The Journal begins its 25th year amid turbulence once again. Although a critical difference between the 1970s and now is the smoothing effect of trade and investment flows, and the ever-increasing interdependence it has forced upon the global economy. Now we are one, more than ever before, and, save for a few renegade regimes, policymakers in every country are convinced that the drive toward a more integrated world, with global rules of engagement, collectively and multilaterally devised, are the best hope, and the most sustainable global strategy.
In this issue, four articles explore issues that manifest the changes in the global economy alluded to above. In the first article, Hartman discusses North American Free Trade Agreement. The author focuses on balance of trade and FDI flows between the NAFTA partners - US, Canada, and Mexico. His analysis confirms with facts and figures that the treaty has been beneficial to member states. He also points to the need for Mexico (the weakest link in the triangulated relationship) to have a strong and proactive government in order to gain better advantage from the relationship.
Ramirez broadens the discussion by asking the question “is foreign direct investment productive in Latin America?” Using a panel co-integration method and ECLAC and UNCTAD data, this author finds a closer tie between the US and Latin America than exists between the US and China, the great absorber of FDI of late. The dramatic rise in both trade and FDI is attributed, according to the author, to the adoption of market-friendly policies and market-oriented reforms. The author warns that simultaneous currency devaluation by a large number of countries could result in beggar-thy-neighbor policies. Instead, he recommends that governments adopt policies that encourage an increase in the dismally low savings rates to help finance investments in infrastructure and growth.
In the third article, Fullerton, Sawyer and Sprinkle investigate inter-industry trade with a focus on the Western Hemisphere. They develop regional estimates of intra-industry trade in Latin America, and find that, on the whole, this form of trade is lower in this region than the world average, albeit with variations by industry and country. The authors find that Argentina, Brazil and Mexico demonstrate higher incidents of Intra-industry trade than others in the region. They also parse the differences between industries, concluding that geophysical peculiarities of regions are worth further investigation. The progressive reduction in tariff and other trade barriers through bilateral and multilateral agreements have influenced the pattern and tempo of industrialization as well as trade.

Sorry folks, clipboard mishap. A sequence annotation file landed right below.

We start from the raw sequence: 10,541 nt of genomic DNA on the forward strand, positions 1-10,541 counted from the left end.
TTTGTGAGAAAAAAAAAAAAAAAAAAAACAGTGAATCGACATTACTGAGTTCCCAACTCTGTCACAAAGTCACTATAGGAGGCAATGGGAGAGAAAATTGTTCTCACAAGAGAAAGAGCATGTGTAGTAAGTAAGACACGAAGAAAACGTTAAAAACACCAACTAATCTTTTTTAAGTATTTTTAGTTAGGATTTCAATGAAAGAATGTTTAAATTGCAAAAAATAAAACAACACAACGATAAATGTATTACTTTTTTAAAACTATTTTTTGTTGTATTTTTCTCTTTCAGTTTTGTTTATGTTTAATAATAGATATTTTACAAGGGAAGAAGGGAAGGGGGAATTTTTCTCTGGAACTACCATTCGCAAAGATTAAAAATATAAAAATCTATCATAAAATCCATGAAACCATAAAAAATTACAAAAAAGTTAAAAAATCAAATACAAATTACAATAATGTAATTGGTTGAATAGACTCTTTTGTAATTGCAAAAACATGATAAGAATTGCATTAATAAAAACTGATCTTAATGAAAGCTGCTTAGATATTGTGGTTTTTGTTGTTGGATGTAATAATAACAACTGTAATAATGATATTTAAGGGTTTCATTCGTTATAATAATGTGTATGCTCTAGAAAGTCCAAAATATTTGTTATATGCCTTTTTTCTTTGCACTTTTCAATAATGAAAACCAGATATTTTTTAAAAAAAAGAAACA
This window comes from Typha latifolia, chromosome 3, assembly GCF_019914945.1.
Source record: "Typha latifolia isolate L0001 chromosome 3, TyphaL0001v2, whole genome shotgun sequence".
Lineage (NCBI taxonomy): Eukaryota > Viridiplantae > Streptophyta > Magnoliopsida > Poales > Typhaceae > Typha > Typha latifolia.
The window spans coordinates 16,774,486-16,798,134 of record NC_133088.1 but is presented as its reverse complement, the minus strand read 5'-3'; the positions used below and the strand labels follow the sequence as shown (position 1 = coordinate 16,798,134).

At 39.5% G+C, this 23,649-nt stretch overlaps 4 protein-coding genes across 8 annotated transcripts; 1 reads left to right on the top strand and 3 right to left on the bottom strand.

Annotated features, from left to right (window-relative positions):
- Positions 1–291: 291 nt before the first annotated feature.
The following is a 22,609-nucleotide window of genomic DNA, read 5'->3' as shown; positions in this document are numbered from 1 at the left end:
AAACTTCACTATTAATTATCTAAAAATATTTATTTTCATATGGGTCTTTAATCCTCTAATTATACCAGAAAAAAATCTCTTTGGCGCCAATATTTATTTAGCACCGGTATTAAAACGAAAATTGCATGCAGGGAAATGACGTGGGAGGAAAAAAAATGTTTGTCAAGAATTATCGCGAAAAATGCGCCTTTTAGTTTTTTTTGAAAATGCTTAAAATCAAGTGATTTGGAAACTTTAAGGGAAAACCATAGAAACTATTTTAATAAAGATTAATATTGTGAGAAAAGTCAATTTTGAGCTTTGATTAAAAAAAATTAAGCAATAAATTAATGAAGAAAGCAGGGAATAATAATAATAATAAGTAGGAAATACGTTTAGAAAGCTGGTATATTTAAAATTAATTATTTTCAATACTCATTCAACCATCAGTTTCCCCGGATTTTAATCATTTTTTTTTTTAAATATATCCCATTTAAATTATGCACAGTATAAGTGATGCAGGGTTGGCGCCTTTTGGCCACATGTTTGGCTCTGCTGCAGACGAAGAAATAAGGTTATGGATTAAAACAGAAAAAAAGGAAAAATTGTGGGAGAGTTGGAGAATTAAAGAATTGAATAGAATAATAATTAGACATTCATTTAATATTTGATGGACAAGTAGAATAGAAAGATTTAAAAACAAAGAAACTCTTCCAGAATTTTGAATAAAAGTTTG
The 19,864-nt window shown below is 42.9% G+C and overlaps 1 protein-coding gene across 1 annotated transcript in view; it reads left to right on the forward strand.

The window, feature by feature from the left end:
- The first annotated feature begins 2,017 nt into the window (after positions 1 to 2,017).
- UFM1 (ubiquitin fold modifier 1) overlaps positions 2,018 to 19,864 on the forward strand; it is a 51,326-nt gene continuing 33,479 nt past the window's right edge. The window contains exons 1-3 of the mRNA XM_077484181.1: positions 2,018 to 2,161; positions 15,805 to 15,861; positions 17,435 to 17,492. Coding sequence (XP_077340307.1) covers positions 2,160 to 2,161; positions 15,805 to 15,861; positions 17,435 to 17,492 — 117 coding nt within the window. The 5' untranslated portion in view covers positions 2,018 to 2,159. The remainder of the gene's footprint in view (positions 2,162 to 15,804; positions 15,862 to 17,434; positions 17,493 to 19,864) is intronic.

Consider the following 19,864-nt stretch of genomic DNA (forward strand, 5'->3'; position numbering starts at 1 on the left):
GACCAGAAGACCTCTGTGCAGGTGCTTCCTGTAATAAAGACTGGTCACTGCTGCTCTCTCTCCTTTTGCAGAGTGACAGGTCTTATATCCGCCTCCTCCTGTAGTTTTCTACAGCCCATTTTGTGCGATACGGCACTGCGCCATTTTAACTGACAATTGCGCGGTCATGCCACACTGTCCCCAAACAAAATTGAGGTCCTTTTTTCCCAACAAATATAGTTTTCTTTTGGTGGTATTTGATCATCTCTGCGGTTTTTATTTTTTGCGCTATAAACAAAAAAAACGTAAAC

Who benefits from what type of trade policy? What are the effects of India's anti-dumping measures? These questions are addressed by Aggarwal in the fourth and last article. Looking at the effect of anti-dumping duties on 177 products between 1994 and 2001, he employs a panel regression procedure to quantify their effects on the volume, value and price of imports. Aggarwal confirms the conventional wisdom that trade policy measures produce winners and losers, and concludes that India's domestic industry benefits from the application of anti-dumping measures. He further observes that developing countries that import to India suffer significant import losses, but developed countries are barely affected by them.
As the Journal begins its 25th year of publication, it is time to thank those who have made this milestone possible. The faculty and administration at Texas A&M International University have been the ultimate mentors and facilitators. The diligent staff of the Journal and the support staff at Routledge Taylor & Francis, the publisher, deserve thanks for this sustained record of publication. Members of the Editorial Board have been unswerving and steady, and manuscript reviewers have been the true intellectual custodians of quality. All these members of the team should take pride that their journal has survived and flourished. So we thank all that have contributed to this success, and pledge to continue improving the quality of International Trade Journal.